Commissioner of Internal Revenue, Petitioner, v. Pacific Affiliate, Inc., a Corporation, Respondent.pacific Affiliate, Inc., a Corporation, Petitioner, v. Commissioner of Internal Revenue, Respondent, 224 F.2d 578 (9th Cir. 1955)Annotate this Case
H. Brian Holland, Asst. Atty. Gen., Ellis N. Slack, Melva M. Graney, A. F. Prescott, Spe. Assts. to Atty. Gen., Kenneth W. Gemmill, Acting Chief Counsel, Internal Revenue Service, Washington, D. C., for petitioner.
George H. Koster, Bayley Kohlmeier, San Francisco, Cal., for respondent.
Before HEALY and POPE, Circuit Judges, and LINDBERG, District Judge.
This is an appeal from a decision of the Tax Court, 18 T.C. 1175, in a case involving the excess profits tax statute. The Court sustained certain of the Commissioner's deficiency assessments and overruled others. Both the taxpayer and the Commissioner have appealed.
The decision below was by the full membership of the Court and was without dissent except as to one relatively minor matter. It represents a well-considered effort to resolve points all of which are debatable. We are not persuaded that the Court was wrong in any particular.
One matter, however, should be noticed specifically. A question ruled on by the Court was whether the Commissioner erred in reducing invested capital, as of the beginning of 1944, by the amount of income and excess profits tax deficiencies determined therein for the year 1943. The Court in upholding the Commissioner in this respect adhered to its earlier ruling in Stern Brothers & Co., 16 T.C. 295. It is suggested that doubt may be cast on the validity of that ruling by the recent decision in Lewyt Corporation v. Commissioner, 349 U.S. 237, 75 S. Ct. 736, handed down May 23, 1955.
In Stern Brothers & Co. the Tax Court recognized and considered the contention urged by the taxpayer here. It held that the rule announced and followed in Dixie Pine Products Co. v. Commissioner, 320 U.S. 516, 64 S. Ct. 364, 88 L. Ed. 420, and Security Flour Mills Co. v. Commissioner, 321 U.S. 281, 64 S. Ct. 596, 88 L. Ed. 725 that a tax which is being contested does not accrue until liability therefor is finally determined was not applicable when the purpose of the accrual of the tax is to reflect the amount of a corporation's accumulated earnings and profits at the beginning of a taxable year for invested capital credit purposes. Judge Hill, in writing for the Tax Court, stated:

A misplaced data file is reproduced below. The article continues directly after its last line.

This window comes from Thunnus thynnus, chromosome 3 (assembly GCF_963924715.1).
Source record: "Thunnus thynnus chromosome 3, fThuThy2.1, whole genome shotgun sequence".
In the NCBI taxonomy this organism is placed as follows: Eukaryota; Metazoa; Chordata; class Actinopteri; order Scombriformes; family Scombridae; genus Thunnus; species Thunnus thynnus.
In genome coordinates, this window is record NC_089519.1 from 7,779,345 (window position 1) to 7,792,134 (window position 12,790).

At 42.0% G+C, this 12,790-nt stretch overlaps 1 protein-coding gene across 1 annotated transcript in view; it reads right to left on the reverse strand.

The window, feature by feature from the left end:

"Petitioner's argument is based upon a failure to distinguish the accrual of Federal income and excess profits taxes called for by Regulations 112, section 35.718-2(a) from the more usual accrual for purposes of deduction from, or inclusion in, income. The accrual of these taxes results in no deductible expense in computing taxable income. The sole reason for the accrual of such taxes is to properly reflect the amount of a corporation's accumulated earnings and profits at the beginning of a taxable year for invested capital credit purposes. If accumulated earnings and profits at the start of any taxable year are to show the true financial status of an accrual basis taxpayer, an adjustment must be made for income and excess profits taxes arising in the preceding year. Thus the accrual called for by this subsection of the Regulations is simply an adjustment to accumulated earnings and profits.
"To effectuate the required adjustment, income and excess profits taxes must be accrued by an accrual basis taxpayer in the year they arose regardless of whether its liability therefor became definite and ascertainable in amount in that year or a subsequent year. The fact that liability for either or both taxes is contested does not postpone accrual of liability to a later year. To hold otherwise and invoke the rule that a contested tax is accruable only in the taxable year when liability is finally determined would completely defeat the purpose of the Regulation. Thus by simply contesting liability for income and excess profits taxes a taxpayer could postpone their accrual until after the year in which they arose, and its accumulated earnings and profits for the succeeding year would never be disminished by the amount of these taxes." [Emphasis supplied.]
Lewyt, supra, in no respect challenges the distinction made by the Tax Court. In Lewyt the Supreme Court affirmed the Court of Appeals so far as it followed the rule of Dixie Pine Co. v. Commissioner, supra, and Security Mills Co. v. Commissioner, supra. The primary issue involved in the tax litigation there was the interpretation and application of 26 U.S.C. § 122(d) (6) in computing net operating loss deductions from income. The opinion of the Supreme Court in reversing in part the decision of the lower court as well as the dissenting opinion of Justice Frankfurter clearly indicates that the decision should be narrowly confined to an interpretation of the statutory language of said section 122(d) (6) of the Internal Revenue Code. We are of the opinion that the decision does not lessen the validity of the distinction made by the Tax Court in not applying the rule of Dixie Pine Co. and Security Mills Co., supra, when dealing with the accrual of federal income and excess profits taxes called for by Treasury Regulation 112, Section 35.718-2(a).
Accordingly, on the grounds and for the reasons given by the Tax Court, its order is affirmed.